We’ve Always Been Miserable: A Compare and Contrast in YouTube

In the above video, comedian Louis CK talks about how, despite modern advances in technology, human beings are more miserable than ever. He makes strong points in favor of going back to the Stone Ages, or at least the 70s, when we had rotary telephones. He claims that having our needs met instantaneously has only made us more angry and less appreciative, that our expectations for immediacy are unwarranted and unhealthy.

As a counterpoint, I bring to you the trailer from the painfully suspenseful 70’s film Aloha Bobby and Rose. I share this with you because it is a slice of life from thirty years ago, more or less, with rotary telephones and coffee served in styrofoam cups, in an age when littering was still a completely legitimate way to dispose of refuse.

The storyline is not completely clear in the trailer, however, so I shall summarize. It’s about a ’68 Camaro. It has no speaking part, and, unlike David Hasselhoff’s KITT from the 80’s Knight Rider,it has no soul, no mind of its own, and yet it is in every scene of the film, either as a subtle backdrop in which the dialogue is almost important, or as an action figure itself, performing donuts in front of dumbfounded cops. It is a symbol of the fashion and the ground pounding badness of the of the time, with little regard to the burgeoning gas shortage, emitting instead a brute and primal 8-cylinder sexiness completely lost on the Prius.

There is a secondary plot to the film, not immediately obvious, and that’s how the film’s protagonist, Bobby, a rebel with feathered hair, finds himself in deep doo doo with the Mexican Mafia because he lost a round of pool and he’s hard up for cash. Then he meets this girl, Rose, who wears embroidered jeans with a waist line up to her armpits, and they accidentally kill two people in a botched liquor store robbery (to pay off the Mexican Mafia), and then, what do they do, they run off to Mexico in Bobby’s Camaro.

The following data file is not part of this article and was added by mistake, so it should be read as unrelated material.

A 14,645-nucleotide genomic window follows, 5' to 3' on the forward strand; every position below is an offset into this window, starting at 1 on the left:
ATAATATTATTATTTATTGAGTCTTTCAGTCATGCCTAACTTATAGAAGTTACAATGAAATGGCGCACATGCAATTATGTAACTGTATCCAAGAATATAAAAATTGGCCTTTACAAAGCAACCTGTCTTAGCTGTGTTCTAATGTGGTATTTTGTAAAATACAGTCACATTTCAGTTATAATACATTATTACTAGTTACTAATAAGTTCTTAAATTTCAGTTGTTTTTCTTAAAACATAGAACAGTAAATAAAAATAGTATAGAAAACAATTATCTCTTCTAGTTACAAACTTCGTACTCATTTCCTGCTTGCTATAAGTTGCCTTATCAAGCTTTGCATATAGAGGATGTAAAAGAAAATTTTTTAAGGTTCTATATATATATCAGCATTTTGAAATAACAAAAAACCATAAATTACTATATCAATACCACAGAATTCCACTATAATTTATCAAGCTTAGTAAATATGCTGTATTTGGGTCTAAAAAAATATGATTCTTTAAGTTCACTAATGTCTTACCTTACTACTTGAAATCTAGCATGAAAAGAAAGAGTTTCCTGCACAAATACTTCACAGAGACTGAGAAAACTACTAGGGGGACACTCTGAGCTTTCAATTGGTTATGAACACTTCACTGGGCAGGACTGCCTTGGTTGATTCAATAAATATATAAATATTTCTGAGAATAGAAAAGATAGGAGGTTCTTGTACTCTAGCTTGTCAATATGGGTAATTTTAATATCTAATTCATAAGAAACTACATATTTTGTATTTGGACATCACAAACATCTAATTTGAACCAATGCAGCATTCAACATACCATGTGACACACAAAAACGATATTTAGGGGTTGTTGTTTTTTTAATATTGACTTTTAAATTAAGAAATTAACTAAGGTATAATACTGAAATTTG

I know, it’s predictable, and I don’t want to spoil the ending for you, so I will instead jump straight to my point, which is that all of the problems in the film could have been avoided if Bobby and Rose just had an ATM card and/or a cell phone — modern conveniences of our time, in other words — though my vote would be for an iPhone.

If Bobby just had an ATM, he could have told the Mexican Mafia, “Hey, I’m short 80 bucks, so I’ll just walk to the ATM machine.” While he might not have had enough money in his account, he likely would have had overdraft protection. Added fees be damned, his and his buddy’s physical well beings were on the line, and I think the fees, whatever they might be, would be worth incurring.

Even without the advent of the ATM, if he had a cell phone, he could have, at a minimum, called his buddy the next night to say, “Look, I just messed up a liquor store robbery and two people are dead, I’m wanted for murder, I’m probably not going to make it back to the pool hall tonight, can you handle the Mexican Mafia on your own?”

As I think about it, in these delicate social situations, probably a text would be more succinct, again affirming my argument in favor of the iPhone: “Killed 2 peeps,  r u cool on ur own?”

While running from the law, Rose could have called her mother, or at least sent her an e-mail, so she wouldn’t worry.

In short, this story could not happen in modern times. Everything would have been resolved with a mere push of a button. There wouldn’t have been the misunderstandings. Lives would not have been lost. There would have been less misery.

It would have been a much shorter film, and we could just watch the Camaro do donuts, and likely be just as entertained.

The end.

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About katiekelly

I grew up in a parking lot.
This entry was posted in Art, Film, Reviews, Technology. Bookmark the permalink.

One Response to We’ve Always Been Miserable: A Compare and Contrast in YouTube

  1. katiekelly says:

    What the heck. Okay, so I use Babylon (software) as a spell check, and it left hypertext links for the unknown words! I’m too tired to figure it out.

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